Sydney’s “Artists in Motion” recently posted a rare glimpse into the work involved to produce “Badu Gili”, a building projection made for the Sydney Opera House. The talented crew at AIM used After Effects, Maya, Cinema 4D and good old fashioned Photoshop to create a seven-minute animated showcase of indigenous Australian art that is now a permanent installation, running nightly at sunset and 9pm.
Sydney is also home to “Vivid”, the world’s largest lighting and projection festival, which runs for three weeks every year. Approaching its 10th year, the centerpiece of the Vivid Festival is the video projection onto the iconic Sydney Opera House – and an earlier article of mine offers a detailed project breakdown of the work I did for the 2013 Vivid festival.
In 2016, Vivid made headlines when they announced that the Opera House would be used to showcase the artwork of indigenous Australians. With six artworks curated by Rhoda Roberts, the organisers of the Vivid Festival turned to Artists in Motion to transform the original paintings into 16 minutes of animation. Titled “Songlines”, the finished piece was a moving tribute to Australia’s indigenous artists, and the stunning images didn’t just wow the local audience but also made international headlines – including articles on the BBC and CNN.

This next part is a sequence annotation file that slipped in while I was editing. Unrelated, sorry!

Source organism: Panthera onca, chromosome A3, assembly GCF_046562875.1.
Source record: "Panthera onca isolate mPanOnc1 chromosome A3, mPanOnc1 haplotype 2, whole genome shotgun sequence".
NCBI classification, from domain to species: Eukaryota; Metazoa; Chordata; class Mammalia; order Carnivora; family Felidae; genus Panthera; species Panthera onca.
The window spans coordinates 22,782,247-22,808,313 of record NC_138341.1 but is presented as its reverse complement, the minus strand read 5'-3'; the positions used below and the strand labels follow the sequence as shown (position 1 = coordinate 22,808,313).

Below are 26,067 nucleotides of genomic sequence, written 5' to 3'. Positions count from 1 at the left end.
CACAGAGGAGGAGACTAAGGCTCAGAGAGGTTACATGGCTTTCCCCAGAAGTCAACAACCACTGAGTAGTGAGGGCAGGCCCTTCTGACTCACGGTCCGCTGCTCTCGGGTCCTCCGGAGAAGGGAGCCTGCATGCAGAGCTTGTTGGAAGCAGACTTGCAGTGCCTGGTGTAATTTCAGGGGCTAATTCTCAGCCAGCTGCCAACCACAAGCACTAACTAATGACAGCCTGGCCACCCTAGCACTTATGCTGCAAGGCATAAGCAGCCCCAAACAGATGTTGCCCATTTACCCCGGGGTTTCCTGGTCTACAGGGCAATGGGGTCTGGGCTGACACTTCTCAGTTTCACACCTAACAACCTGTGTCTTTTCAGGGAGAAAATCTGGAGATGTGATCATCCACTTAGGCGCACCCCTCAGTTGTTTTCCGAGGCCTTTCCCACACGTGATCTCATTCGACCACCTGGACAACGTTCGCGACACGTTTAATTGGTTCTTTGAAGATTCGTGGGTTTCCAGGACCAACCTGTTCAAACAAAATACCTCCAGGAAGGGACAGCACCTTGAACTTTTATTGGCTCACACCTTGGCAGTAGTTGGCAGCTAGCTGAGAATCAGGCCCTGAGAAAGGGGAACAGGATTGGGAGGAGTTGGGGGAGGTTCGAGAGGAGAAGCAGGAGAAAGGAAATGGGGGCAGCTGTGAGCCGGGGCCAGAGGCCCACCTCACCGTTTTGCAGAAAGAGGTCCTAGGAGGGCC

While the “Songlines” piece was a cultural milestone for the indigenous community, it only ran for the three weeks of the Vivid festival. The next step was to create a permanent installation that would again showcase Australia’s indigenous artists, but one that would run nightly for the indefinite future.
Sydney Opera House curator Rhoda Roberts selected another five artists, and turned to the same team at Artists in Motion to transform the paintings into seven minutes of animation. In both cases the overall arc – the artists themselves, the paintings, the order in which each painting was presented, plus the music – was directed by Rhoda and the Sydney Opera House. Throughout the production process, AIM had weekly conversations with Rhoda about how the project was progressing, who then had fortnightly presentations with the Opera House trust where she presented renders of the work in progress. The team at AIM were required to act on any feedback and notes, which included a complete re-working of the ending.
The Sydney Opera House supplied AIM with photographs of the selected pieces, and then it was up to each individual artist to transform the original static image into a moving video, using whichever software package they specialized in. While 3D animation was done in both Maya and Cinema 4D, final compositing, compiling and overall colour grading was done in After Effects. The working resolution was basically 4K.
From the AIM website:
Our team was supplied a series of photographs of selected paintings done by each artist. Similar to our approach with Songlines, we first analysed each of the artist’s pieces and chosen techniques, mediums, and styles, then translated the work using digital tools to achieve the same look. Several different types of software and techniques were applied to recreate each artist’s style – everything from particle systems to painting dot by dot in Photoshop to physically painting with acrylics, were used in order to maintain the integrity of the original pieces of artwork.